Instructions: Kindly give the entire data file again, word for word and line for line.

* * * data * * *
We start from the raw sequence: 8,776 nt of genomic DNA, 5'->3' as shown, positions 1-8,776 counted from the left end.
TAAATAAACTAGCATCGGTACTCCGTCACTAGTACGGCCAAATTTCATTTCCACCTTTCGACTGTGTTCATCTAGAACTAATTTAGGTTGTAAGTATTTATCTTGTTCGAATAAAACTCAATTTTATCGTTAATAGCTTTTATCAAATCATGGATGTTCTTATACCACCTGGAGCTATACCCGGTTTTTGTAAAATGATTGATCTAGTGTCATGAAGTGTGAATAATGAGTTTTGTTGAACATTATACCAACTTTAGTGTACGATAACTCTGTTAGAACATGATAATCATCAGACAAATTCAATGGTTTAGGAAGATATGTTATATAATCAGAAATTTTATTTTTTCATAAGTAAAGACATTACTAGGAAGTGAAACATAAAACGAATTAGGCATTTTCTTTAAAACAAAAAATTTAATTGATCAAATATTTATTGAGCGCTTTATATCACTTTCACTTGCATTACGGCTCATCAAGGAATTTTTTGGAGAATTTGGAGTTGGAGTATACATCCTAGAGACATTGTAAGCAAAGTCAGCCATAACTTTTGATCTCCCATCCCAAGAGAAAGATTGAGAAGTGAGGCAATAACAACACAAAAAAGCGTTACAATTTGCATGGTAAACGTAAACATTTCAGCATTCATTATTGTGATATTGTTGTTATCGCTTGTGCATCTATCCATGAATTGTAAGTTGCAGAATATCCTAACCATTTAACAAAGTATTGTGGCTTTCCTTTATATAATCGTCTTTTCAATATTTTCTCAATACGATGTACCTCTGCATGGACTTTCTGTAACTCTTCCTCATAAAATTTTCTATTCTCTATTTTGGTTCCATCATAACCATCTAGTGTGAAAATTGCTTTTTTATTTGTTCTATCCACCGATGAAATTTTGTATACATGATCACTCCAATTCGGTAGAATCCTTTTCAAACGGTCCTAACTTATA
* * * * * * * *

We start from the raw sequence: 8,776 nt of genomic DNA, 5'->3' as shown, positions 1-8,776 counted from the left end.
TAAATAAACTAGCATCGGTACTCCGTCACTAGTACGGCCAAATTTCATTTCCACCTTTCGACTGTGTTCATCTAGAACTAATTTAGGTTGTAAGTATTTATCTTGTTCGAATAAAACTCAATTTTATCGTTAATAGCTTTTATCAAATCATGGATGTTCTTATACCACCTGGAGCTATACCCGGTTTTTGTAAAATGATTGATCTAGTGTCATGAAGTGTGAATAATGAGTTTTGTTGAACATTATACCAACTTTAGTGTACGATAACTCTGTTAGAACATGATAATCATCAGACAAATTCAATGGTTTAGGAAGATATGTTATATAATCAGAAATTTTATTTTTTCATAAGTAAAGACATTACTAGGAAGTGAAACATAAAACGAATTAGGCATTTTCTTTAAAACAAAAAATTTAATTGATCAAATATTTATTGAGCGCTTTATATCACTTTCACTTGCATTACGGCTCATCAAGGAATTTTTTGGAGAATTTGGAGTTGGAGTATACATCCTAGAGACATTGTAAGCAAAGTCAGCCATAACTTTTGATCTCCCATCCCAAGAGAAAGATTGAGAAGTGAGGCAATAACAACACAAAAAAGCGTTACAATTTGCATGGTAAACGTAAACATTTCAGCATTCATTATTGTGATATTGTTGTTATCGCTTGTGCATCTATCCATGAATTGTAAGTTGCAGAATATCCTAACCATTTAACAAAGTATTGTGGCTTTCCTTTATATAATCGTCTTTTCAATATTTTCTCAATACGATGTACCTCTGCATGGACTTTCTGTAACTCTTCCTCATAAAATTTTCTATTCTCTATTTTGGTTCCATCATAACCATCTAGTGTGAAAATTGCTTTTTTATTTGTTCTATCCACCGATGAAATTTTGTATACATGATCACTCCAATTCGGTAGAATCCTTTTCAAACGGTCCTAACTTATA